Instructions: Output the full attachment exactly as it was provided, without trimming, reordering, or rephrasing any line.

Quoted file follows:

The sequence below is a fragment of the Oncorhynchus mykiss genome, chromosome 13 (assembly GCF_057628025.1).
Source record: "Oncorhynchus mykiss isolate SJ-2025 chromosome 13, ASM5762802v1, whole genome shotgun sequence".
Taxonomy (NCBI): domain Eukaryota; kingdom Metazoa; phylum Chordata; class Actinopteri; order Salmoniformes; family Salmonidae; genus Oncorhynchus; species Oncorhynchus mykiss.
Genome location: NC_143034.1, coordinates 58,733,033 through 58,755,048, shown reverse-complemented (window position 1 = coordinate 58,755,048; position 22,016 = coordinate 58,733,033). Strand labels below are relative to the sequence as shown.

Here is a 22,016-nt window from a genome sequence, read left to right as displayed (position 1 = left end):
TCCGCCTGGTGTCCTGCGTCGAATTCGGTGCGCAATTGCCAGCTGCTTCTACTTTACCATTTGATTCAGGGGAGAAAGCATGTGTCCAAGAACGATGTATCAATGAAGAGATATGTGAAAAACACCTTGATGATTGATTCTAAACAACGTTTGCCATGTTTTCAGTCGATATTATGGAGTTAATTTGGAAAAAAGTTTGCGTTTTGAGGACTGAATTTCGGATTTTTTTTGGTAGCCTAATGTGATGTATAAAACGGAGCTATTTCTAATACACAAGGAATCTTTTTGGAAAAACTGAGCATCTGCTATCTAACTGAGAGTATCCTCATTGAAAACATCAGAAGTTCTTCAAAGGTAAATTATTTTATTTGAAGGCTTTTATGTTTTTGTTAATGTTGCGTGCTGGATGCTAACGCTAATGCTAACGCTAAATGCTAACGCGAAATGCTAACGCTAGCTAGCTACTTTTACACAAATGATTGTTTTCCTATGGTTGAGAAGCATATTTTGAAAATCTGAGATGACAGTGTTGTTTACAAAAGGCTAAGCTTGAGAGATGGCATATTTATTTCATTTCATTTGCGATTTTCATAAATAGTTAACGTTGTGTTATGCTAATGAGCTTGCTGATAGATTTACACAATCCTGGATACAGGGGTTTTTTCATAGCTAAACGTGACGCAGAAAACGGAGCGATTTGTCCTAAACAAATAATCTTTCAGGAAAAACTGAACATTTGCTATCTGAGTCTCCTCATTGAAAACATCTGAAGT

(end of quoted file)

The sequence below is a fragment of the Oncorhynchus mykiss genome, chromosome 13 (assembly GCF_057628025.1).
Source record: "Oncorhynchus mykiss isolate SJ-2025 chromosome 13, ASM5762802v1, whole genome shotgun sequence".
Taxonomy (NCBI): domain Eukaryota; kingdom Metazoa; phylum Chordata; class Actinopteri; order Salmoniformes; family Salmonidae; genus Oncorhynchus; species Oncorhynchus mykiss.
Genome location: NC_143034.1, coordinates 58,733,033 through 58,755,048, shown reverse-complemented (window position 1 = coordinate 58,755,048; position 22,016 = coordinate 58,733,033). Strand labels below are relative to the sequence as shown.

Here is a 22,016-nt window from a genome sequence, read left to right as displayed (position 1 = left end):
TCCGCCTGGTGTCCTGCGTCGAATTCGGTGCGCAATTGCCAGCTGCTTCTACTTTACCATTTGATTCAGGGGAGAAAGCATGTGTCCAAGAACGATGTATCAATGAAGAGATATGTGAAAAACACCTTGATGATTGATTCTAAACAACGTTTGCCATGTTTTCAGTCGATATTATGGAGTTAATTTGGAAAAAAGTTTGCGTTTTGAGGACTGAATTTCGGATTTTTTTTGGTAGCCTAATGTGATGTATAAAACGGAGCTATTTCTAATACACAAGGAATCTTTTTGGAAAAACTGAGCATCTGCTATCTAACTGAGAGTATCCTCATTGAAAACATCAGAAGTTCTTCAAAGGTAAATTATTTTATTTGAAGGCTTTTATGTTTTTGTTAATGTTGCGTGCTGGATGCTAACGCTAATGCTAACGCTAAATGCTAACGCGAAATGCTAACGCTAGCTAGCTACTTTTACACAAATGATTGTTTTCCTATGGTTGAGAAGCATATTTTGAAAATCTGAGATGACAGTGTTGTTTACAAAAGGCTAAGCTTGAGAGATGGCATATTTATTTCATTTCATTTGCGATTTTCATAAATAGTTAACGTTGTGTTATGCTAATGAGCTTGCTGATAGATTTACACAATCCTGGATACAGGGGTTTTTTCATAGCTAAACGTGACGCAGAAAACGGAGCGATTTGTCCTAAACAAATAATCTTTCAGGAAAAACTGAACATTTGCTATCTGAGTCTCCTCATTGAAAACATCTGAAGT